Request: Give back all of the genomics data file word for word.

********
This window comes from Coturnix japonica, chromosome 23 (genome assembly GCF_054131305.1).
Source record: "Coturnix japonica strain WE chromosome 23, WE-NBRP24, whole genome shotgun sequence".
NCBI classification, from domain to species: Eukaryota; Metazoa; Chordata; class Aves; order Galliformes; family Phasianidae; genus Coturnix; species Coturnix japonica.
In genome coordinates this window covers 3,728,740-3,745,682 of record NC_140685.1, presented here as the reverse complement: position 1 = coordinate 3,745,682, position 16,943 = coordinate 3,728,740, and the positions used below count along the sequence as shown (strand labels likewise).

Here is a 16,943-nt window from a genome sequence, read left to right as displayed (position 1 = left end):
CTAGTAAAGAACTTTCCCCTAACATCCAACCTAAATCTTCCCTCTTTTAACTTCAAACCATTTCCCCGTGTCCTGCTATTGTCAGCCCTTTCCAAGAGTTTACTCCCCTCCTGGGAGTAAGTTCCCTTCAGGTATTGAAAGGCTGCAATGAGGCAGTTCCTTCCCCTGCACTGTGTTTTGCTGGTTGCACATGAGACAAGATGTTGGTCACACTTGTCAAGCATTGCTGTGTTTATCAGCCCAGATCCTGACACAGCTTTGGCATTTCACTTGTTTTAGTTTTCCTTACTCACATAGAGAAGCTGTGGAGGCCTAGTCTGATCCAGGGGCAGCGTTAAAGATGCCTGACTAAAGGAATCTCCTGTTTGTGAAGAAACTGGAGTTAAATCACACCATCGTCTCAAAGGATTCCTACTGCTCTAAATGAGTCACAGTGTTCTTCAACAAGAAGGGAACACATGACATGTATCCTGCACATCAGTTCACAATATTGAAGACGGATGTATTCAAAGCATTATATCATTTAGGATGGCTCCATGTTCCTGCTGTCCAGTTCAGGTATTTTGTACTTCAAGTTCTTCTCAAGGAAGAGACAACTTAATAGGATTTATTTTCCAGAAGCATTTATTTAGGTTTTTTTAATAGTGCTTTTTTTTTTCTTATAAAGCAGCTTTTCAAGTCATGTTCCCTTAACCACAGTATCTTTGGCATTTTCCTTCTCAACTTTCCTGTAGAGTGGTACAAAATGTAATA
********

This window comes from Coturnix japonica, chromosome 23 (genome assembly GCF_054131305.1).
Source record: "Coturnix japonica strain WE chromosome 23, WE-NBRP24, whole genome shotgun sequence".
NCBI classification, from domain to species: Eukaryota; Metazoa; Chordata; class Aves; order Galliformes; family Phasianidae; genus Coturnix; species Coturnix japonica.
In genome coordinates this window covers 3,728,740-3,745,682 of record NC_140685.1, presented here as the reverse complement: position 1 = coordinate 3,745,682, position 16,943 = coordinate 3,728,740, and the positions used below count along the sequence as shown (strand labels likewise).

Here is a 16,943-nt window from a genome sequence, read left to right as displayed (position 1 = left end):
CTAGTAAAGAACTTTCCCCTAACATCCAACCTAAATCTTCCCTCTTTTAACTTCAAACCATTTCCCCGTGTCCTGCTATTGTCAGCCCTTTCCAAGAGTTTACTCCCCTCCTGGGAGTAAGTTCCCTTCAGGTATTGAAAGGCTGCAATGAGGCAGTTCCTTCCCCTGCACTGTGTTTTGCTGGTTGCACATGAGACAAGATGTTGGTCACACTTGTCAAGCATTGCTGTGTTTATCAGCCCAGATCCTGACACAGCTTTGGCATTTCACTTGTTTTAGTTTTCCTTACTCACATAGAGAAGCTGTGGAGGCCTAGTCTGATCCAGGGGCAGCGTTAAAGATGCCTGACTAAAGGAATCTCCTGTTTGTGAAGAAACTGGAGTTAAATCACACCATCGTCTCAAAGGATTCCTACTGCTCTAAATGAGTCACAGTGTTCTTCAACAAGAAGGGAACACATGACATGTATCCTGCACATCAGTTCACAATATTGAAGACGGATGTATTCAAAGCATTATATCATTTAGGATGGCTCCATGTTCCTGCTGTCCAGTTCAGGTATTTTGTACTTCAAGTTCTTCTCAAGGAAGAGACAACTTAATAGGATTTATTTTCCAGAAGCATTTATTTAGGTTTTTTTAATAGTGCTTTTTTTTTTCTTATAAAGCAGCTTTTCAAGTCATGTTCCCTTAACCACAGTATCTTTGGCATTTTCCTTCTCAACTTTCCTGTAGAGTGGTACAAAATGTAATA